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MBA Living His American Dream
Release: 02/04/2010
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Feb. 4, 2010

Weekly Release: Washington-Arizona
Brendan Sherrer Q&A

By Matt Winter
GoHuskies.com contributing writer

Seattle - At eight years old, Matthew Bryan-Amaning told his mom that he wanted to come play basketball in America when he finished secondary school at age 16. Fast-forward 13 years and Matthew's dream has come true--almost 5,000 miles from his home.

Although MBA (as he's known around the UW program) doesn't remember that particular statement he made to his mom all those years back, his actions speak for themselves. Growing up in South London, most kid's sports dreams were filled with kicking balls, not bouncing them. However, you don't see too many 6'9" guys with 7'4" wingspans on the soccer field. It was because of his family that he got his early start with basketball.

"I was about four or five," he says of when he started playing, "I got into it because my brother was playing. It wasn't really a choice, my parents sort of made me after my brother was into it." Jake Bryan-Amaning, eight years older than Matthew, played through secondary school but never after.

Understand that basketball in the United Kingdom is not like basketball in the United States. It is nowhere near as widespread or popular with kids. However, MBA grew up watching and idolizing Michael Jordan, not David Beckham. Much of his inspiration sparked from fellow South London native Luol Deng's success at Duke and now in the NBA.

"[Basketball] is big if you're in the basketball community, but outside it's not very well known," says Amaning. "It is the fastest growing sport in the UK, though."

Basketball started getting big for MBA at around 11 or 12 when the local and national competitions started. At 12, he was invited to play for the 14-and-under national team, his first big experience as a basketball player. It was the first time he made a national team and spent his summer traveling all over Europe.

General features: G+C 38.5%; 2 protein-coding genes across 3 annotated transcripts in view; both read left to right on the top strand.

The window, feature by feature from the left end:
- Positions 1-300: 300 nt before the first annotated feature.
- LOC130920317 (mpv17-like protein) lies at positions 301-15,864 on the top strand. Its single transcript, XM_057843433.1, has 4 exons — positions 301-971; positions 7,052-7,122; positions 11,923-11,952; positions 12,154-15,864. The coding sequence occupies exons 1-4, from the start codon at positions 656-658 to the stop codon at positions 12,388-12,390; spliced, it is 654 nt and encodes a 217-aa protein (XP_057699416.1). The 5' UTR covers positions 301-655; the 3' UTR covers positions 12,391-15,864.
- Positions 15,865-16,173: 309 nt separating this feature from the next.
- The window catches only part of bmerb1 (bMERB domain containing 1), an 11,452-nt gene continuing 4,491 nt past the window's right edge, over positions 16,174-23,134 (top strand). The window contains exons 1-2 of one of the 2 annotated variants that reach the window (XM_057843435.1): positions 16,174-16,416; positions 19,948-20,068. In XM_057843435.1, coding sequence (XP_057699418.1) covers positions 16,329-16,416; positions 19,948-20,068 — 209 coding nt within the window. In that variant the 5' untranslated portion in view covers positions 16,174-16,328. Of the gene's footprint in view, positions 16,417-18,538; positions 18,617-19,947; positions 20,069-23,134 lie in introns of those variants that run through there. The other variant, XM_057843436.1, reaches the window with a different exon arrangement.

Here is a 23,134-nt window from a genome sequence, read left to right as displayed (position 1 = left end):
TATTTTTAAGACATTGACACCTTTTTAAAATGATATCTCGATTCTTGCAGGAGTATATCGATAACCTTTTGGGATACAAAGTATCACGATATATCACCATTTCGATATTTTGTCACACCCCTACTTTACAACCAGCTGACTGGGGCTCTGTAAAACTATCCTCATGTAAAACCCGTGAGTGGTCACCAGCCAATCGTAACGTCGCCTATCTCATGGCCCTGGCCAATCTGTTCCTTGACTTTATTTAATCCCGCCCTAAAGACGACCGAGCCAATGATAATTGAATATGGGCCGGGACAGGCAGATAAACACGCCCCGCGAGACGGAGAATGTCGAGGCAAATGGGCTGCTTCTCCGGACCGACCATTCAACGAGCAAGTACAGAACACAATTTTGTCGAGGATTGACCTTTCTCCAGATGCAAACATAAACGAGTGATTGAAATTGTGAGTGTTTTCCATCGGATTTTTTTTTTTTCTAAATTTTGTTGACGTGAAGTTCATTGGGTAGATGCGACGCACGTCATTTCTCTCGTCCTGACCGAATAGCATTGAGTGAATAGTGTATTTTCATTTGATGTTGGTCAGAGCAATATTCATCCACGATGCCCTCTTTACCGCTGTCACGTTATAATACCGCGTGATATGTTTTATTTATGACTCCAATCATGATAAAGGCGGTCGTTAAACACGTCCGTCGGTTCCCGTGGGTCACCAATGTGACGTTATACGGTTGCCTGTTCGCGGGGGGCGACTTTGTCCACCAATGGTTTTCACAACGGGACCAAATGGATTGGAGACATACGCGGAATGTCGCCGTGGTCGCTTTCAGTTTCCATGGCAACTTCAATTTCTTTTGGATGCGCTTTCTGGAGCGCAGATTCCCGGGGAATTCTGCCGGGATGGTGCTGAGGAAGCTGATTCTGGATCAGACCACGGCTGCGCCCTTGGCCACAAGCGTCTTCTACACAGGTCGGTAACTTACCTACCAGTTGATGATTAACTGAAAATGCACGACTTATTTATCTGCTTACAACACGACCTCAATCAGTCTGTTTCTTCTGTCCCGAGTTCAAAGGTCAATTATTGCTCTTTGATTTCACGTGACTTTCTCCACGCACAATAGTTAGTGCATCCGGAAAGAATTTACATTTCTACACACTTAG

When he wasn't playing for the national team in the summers, MBA held down the post for the Brixton TopCats, his local club team. One of his fondest memories was the Rough `n Dirty exhibition tournament held in Brixton.

"There's a U-19 [19 and under] and a U-23 [23 and under]," Bryan-Amaning describes, "and usually the best players from the UK come through. Lots of guys that have played in it before come back and watch." At 15, MBA became one of the youngest players in the tournament.

When British secondary school ended at 16, Bryan-Amaning got his chance to come to America and play. His mom, never forgetting what he told her at eight years old, pushed him every step of the way.

"From that age, my mom knew I always wanted to do it so she took it serious," he says. "She was my support."

That hard work and support started paying off for Matthew in the recruiting process. When MBA was 15, then-Connecticut assistant coach Clyde Vaughn came to see him play.

"He said I had potential," MBA remembers. "He was setting me up to go to prep school in Connecticut, and put me in contact with South Kent."

The South Kent School, then coached by current-UW assistant Raphael Chillious, was a perfect fit for Matthew. Coach Romar ventured out to the prep school during Amaning's second year to recruit Gilbert Brown, now at Pittsburgh. After seeing MBA play, Romar had a chat with his future assistant about the big kid from London.

"Coach Chill said my recruiting was wide open," MBA remembers. "He said geography wasn't a problem because I was so far away from home already." After three years at South Kent, MBA had himself a Division I scholarship.

Despite the flash and excitement of five years of American basketball, Bryan-Amaning never forgets his roots. He's excited about the growth of basketball in the UK and wants to be a big part of it.

"People are more interested and there's more support nowadays," he says of the recent growth of basketball in his home country. "NBA guys are touring Europe and putting money into it. Luol Deng made it to the NBA and has been putting money into it. Guys from the UK are seeing their players over here in the NBA and it's generating more interest.

"Everybody's driven because they want to come over here."

With the 2012 Olympics held in London, be on the lookout for British basketball and MBA making a return trip to where an 8-year-old's dream began.

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